Big I NY Has Your Back:

We will closely monitor and report on the status of the CIDA chapter amendments and if they are retroactive. Throughout 2021, Big I NY consistently opposed the CIDA, culminating with a statewide call-in campaign to Governor Hochul. We are pleased that our greatest concern with the bill, disclosure of the full policy application, will be resolved. 


Jan 07
Albany Update: State of the State Address, Favorable Amendments on Insurance Disclosure Bill, Modernization Bills Signed

On Wednesday, Governor Hochul kicked off the official start of the 2022 legislative session with her first State of the State address. Speaking from the Assembly Chamber, Hochul outlined her agenda for the coming year. The wide ranging address outlined initiatives for economic recovery, strengthening the healthcare economy, investing in infrastructure and renewable energy, and restoring trust in government. Notably, she proposed constitutional amendment to impose a two-term limit for Governor, Lieutenant Governor, Attorney General, and Comptroller.

Key Takeaways from State of the State:

  • Non-Compete/No-Poach Ban Proposed: Governor Hochul indicated she would propose legislation to eliminate non-compete agreements for workers making below the median wage in New York State and to explicitly ban all “no-poach" agreements under State antitrust law. It is unclear to what extent this proposal would affect the IA community, since it does not specify if commissions are included in “median wage" and/or if this wage is by industry and occupation, as is reported by the U.S. Bureau of Labor Statistics. We believe the widespread ban on non-compete and no-poach agreements would be unnecessary and harmful to our industry. This legislation has yet to be introduced.
  • Focus on Enhancing Current Healthcare System: The State of the State briefing book identifies numerous changes reduce the cost of healthcare and reduce the state's uninsured population, as well as rebuilding our healthcare workforce and economy. Conspicuously absent is any mention of a single-payer healthcare system. We are encouraged to see Governor Hochul focus on enhancing the current health insurance system rather than supporting a costly and unnecessary single-payer system.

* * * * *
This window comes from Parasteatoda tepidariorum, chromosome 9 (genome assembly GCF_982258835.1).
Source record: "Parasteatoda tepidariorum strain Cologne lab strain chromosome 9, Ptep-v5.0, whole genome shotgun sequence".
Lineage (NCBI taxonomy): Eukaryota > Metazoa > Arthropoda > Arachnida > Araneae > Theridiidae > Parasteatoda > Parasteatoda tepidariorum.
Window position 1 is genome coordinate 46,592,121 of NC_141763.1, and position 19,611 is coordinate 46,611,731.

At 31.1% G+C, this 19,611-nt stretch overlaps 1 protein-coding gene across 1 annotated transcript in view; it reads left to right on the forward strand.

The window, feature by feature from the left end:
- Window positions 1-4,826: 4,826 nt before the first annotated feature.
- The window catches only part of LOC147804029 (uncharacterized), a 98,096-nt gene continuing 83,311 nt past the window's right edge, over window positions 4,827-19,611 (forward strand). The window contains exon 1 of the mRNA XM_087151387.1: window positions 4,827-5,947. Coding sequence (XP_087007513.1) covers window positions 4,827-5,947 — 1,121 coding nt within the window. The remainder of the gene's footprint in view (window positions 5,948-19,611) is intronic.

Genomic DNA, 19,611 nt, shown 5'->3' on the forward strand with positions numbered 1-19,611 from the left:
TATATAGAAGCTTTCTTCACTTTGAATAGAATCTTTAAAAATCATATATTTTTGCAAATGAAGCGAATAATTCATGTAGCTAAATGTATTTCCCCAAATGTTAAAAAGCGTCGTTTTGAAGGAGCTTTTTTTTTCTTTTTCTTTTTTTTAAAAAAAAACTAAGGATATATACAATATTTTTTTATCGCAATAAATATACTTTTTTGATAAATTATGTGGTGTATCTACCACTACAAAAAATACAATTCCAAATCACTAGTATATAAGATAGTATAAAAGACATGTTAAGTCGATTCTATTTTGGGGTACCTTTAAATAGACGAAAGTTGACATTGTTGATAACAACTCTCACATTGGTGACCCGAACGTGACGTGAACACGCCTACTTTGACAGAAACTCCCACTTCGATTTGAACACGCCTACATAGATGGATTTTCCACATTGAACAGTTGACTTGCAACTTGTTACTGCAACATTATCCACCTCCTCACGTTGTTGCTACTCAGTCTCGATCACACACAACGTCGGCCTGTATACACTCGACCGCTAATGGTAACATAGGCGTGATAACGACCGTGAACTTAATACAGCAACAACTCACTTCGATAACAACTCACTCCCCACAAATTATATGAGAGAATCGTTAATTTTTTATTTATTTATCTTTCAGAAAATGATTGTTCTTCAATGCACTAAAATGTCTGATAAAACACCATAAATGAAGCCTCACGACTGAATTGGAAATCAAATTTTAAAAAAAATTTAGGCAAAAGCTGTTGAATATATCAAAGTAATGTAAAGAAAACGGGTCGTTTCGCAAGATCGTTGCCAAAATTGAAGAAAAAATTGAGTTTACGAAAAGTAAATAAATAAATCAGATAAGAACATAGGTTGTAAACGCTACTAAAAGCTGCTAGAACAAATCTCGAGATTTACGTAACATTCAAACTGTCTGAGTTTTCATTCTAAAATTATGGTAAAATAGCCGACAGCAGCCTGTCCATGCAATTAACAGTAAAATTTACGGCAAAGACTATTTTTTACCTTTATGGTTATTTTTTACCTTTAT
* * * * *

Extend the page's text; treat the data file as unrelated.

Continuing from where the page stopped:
• Infrastructure Projects: The Governor's commitment to rebuilding infrastructure as a driver of economic recovery, including $1B each for bridge and highway repair programs and a multitude of infrastructure projects across the state, will benefit your customers in the construction industry.

Hochul Signs Insurance Disclosure with Big I NY-Supported Amendments:

Following our grassroots call-in campaign which drew well over 100 phone calls from concerned agents, Governor Hochul signed the Comprehensive Insurance Disclosure Act on the condition that several favorable amendments be made. The original bill, which we strongly opposed, would have required the automatic disclosure of all insurance information within 60 days of litigation, including the full policy application. This could have created substantial burdens and potential E&O exposure for agents, as well as compromising sensitive customer information. The agreed upon amendments remove the policy application from automatic disclosure, lengthen the time frame to 90 days, and will not apply to motor vehicle PIP litigation. This is a significant win for independent agents and our customers, and it would not have been possible without all who took the time to voice your concerns!

Insurance Modernization Bills Signed:

Governor Hochul signed into law S.653-A (Sanders)/A.651-A (Rosenthal)​, which modernizes the insurance law to allow e-delivery of notices of cancellation, discontinuance or other major changes to property and casualty policies. Furthermore, legislation was signed to improve the customer experience by allowing notarizations to be performed via video conference (S.1780-C Skoufis/A.399-B Rozic)​